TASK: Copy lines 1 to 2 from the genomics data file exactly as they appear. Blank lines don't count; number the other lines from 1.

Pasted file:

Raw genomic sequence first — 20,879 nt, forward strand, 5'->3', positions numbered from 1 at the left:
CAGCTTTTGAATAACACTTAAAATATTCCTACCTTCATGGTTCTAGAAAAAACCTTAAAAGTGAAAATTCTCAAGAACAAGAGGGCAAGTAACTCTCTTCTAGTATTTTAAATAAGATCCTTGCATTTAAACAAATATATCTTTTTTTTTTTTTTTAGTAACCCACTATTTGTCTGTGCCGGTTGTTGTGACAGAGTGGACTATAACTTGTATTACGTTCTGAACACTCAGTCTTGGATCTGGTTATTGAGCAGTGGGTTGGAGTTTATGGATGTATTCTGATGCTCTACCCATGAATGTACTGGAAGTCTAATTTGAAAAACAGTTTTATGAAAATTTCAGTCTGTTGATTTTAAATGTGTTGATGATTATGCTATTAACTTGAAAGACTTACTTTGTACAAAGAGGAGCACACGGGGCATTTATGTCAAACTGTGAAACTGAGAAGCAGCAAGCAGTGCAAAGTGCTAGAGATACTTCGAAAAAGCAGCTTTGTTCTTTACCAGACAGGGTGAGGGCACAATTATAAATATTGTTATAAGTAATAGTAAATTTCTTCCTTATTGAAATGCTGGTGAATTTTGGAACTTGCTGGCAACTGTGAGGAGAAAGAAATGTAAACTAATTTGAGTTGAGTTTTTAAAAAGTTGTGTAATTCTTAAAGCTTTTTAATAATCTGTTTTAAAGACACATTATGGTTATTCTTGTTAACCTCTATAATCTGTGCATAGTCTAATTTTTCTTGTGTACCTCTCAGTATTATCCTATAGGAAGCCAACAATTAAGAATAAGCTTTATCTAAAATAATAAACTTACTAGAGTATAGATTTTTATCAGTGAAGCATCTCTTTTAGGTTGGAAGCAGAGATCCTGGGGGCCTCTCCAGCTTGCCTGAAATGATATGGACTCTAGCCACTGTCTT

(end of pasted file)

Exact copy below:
Raw genomic sequence first — 20,879 nt, forward strand, 5'->3', positions numbered from 1 at the left:
CAGCTTTTGAATAACACTTAAAATATTCCTACCTTCATGGTTCTAGAAAAAACCTTAAAAGTGAAAATTCTCAAGAACAAGAGGGCAAGTAACTCTCTTCTAGTATTTTAAATAAGATCCTTGCATTTAAACAAATATATCTTTTTTTTTTTTTTTAGTAACCCACTATTTGTCTGTGCCGGTTGTTGTGACAGAGTGGACTATAACTTGTATTACGTTCTGAACACTCAGTCTTGGATCTGGTTATTGAGCAGTGGGTTGGAGTTTATGGATGTATTCTGATGCTCTACCCATGAATGTACTGGAAGTCTAATTTGAAAAACAGTTTTATGAAAATTTCAGTCTGTTGATTTTAAATGTGTTGATGATTATGCTATTAACTTGAAAGACTTACTTTGTACAAAGAGGAGCACACGGGGCATTTATGTCAAACTGTGAAACTGAGAAGCAGCAAGCAGTGCAAAGTGCTAGAGATACTTCGAAAAAGCAGCTTTGTTCTTTACCAGACAGGGTGAGGGCACAATTATAAATATTGTTATAAGTAATAGTAAATTTCTTCCTTATTGAAATGCTGGTGAATTTTGGAACTTGCTGGCAACTGTGAGGAGAAAGAAATGTAAACTAATTTGAGTTGAGTTTTTAAAAAGTTGTGTAATTCTTAAAGCTTTTTAATAATCTGTTTTAAAGACACATTATGGTTATTCTTGTTAACCTCTATAATCTGTGCATAGTCTAATTTTTCTTGTGTACCTCTCAGTATTATCCTATAGGAAGCCAACAATTAAGAATAAGCTTTATCTAAAATAATAAACTTACTAGAGTATAGATTTTTATCAGTGAAGCATCTCTTTTAGGTTGGAAGCAGAGATCCTGGGGGCCTCTCCAGCTTGCCTGAAATGATATGGACTCTAGCCACTGTCTT